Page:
Getting from war to peace is a delicate endeavour. International interventions, mediation and dialogue efforts, as well as transitional justice mechanisms are all geared toward building sustainable peace, and avoiding relapse into new conflicts.
These are not neutral processes, however, but embedded with particular agreed-upon norms and desires for peaceful co-existence. These normative frameworks are multicultural and multi-religious in their very essence in that they are thought to be beneficial to all irrespective of culture and religion. In reality, however, these norms may be seen quite differently. Gender equality and women’s empowerment are examples of such norms and are strongly contested areas of politics. It is particularly in the intersection between global/supranational aims and local or national religious and cultural characteristics where these tensions come out most forcefully.
This project does not aim to address the totality of challenges related to implementing gender equality and women’s empowerment norms, but will have a limited focus on implementation challenges in transitional processes from war to peace. These transitions, difficult as they are, nevertheless open up socio-political spaces for redefining gender roles and expectations. At times these changes lead to increased gender equality, while at other times they lead to reinforced or new inequalities and gendered differentiation which can be ascribed religious and cultural characteristics.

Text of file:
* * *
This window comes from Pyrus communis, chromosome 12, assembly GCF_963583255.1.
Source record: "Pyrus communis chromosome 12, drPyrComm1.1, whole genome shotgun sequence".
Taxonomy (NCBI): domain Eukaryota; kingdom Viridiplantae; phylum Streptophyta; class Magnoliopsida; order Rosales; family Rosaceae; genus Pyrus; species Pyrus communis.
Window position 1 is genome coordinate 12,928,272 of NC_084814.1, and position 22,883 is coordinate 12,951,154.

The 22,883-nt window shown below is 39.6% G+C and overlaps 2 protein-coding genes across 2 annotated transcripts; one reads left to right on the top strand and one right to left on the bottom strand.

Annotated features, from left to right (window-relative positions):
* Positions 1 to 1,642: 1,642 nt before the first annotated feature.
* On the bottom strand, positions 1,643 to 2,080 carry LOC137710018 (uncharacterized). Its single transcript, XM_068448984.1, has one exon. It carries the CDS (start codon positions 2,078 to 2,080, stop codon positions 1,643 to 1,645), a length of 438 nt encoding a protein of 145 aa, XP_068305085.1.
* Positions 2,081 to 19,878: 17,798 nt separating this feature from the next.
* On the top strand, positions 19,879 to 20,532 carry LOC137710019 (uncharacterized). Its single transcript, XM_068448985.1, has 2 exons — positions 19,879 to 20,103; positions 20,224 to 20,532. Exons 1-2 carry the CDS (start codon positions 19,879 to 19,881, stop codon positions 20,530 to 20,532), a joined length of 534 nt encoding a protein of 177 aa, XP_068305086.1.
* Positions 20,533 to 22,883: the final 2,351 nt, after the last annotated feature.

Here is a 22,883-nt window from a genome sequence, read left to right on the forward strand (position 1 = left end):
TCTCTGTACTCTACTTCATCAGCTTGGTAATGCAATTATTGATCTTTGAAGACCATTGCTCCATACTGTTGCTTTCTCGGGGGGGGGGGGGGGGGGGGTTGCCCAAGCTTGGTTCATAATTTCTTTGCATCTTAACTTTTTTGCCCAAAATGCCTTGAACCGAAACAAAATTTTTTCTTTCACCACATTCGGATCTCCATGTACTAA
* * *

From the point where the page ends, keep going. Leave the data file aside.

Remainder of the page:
What these settings have in common, however, is international attention and often also interventions by external actors with a normative agenda. The dynamic of this relationship is often characterized by norm providers on the intervening side, and norm adapters on the conflict side. This project seeks to explore this dynamic through an empirical focus on United Nations and Norwegian peace mediation efforts, as examples of norm providers, and Bosnian and Rwandan experiences as examples of norm receivers. Our overarching research goal is to analyze the challenges of implementing a global framework on gender equality within the context of different cultural and religious understandings of gender and peace.
The project will make an important contribution to international scholarship on questions of peace and security since it addresses issues very rarely touched upon either theoretically or empirically, yet of great importance for the sustainability of the outcomes agreed upon by the parties to the conflicts. To this end, the project seeks to answer three main research questions:
- In which issue areas are gender equality norms contested in transitional settings?
- How are the contested areas of gender equality ascribed religious and/or cultural traits; by whom and in which ways?
- Which strategies are developed by local and global actors to negotiate these contested intersections and what are the political outcomes?
The Equal Peace project is organised around the following sub-projects: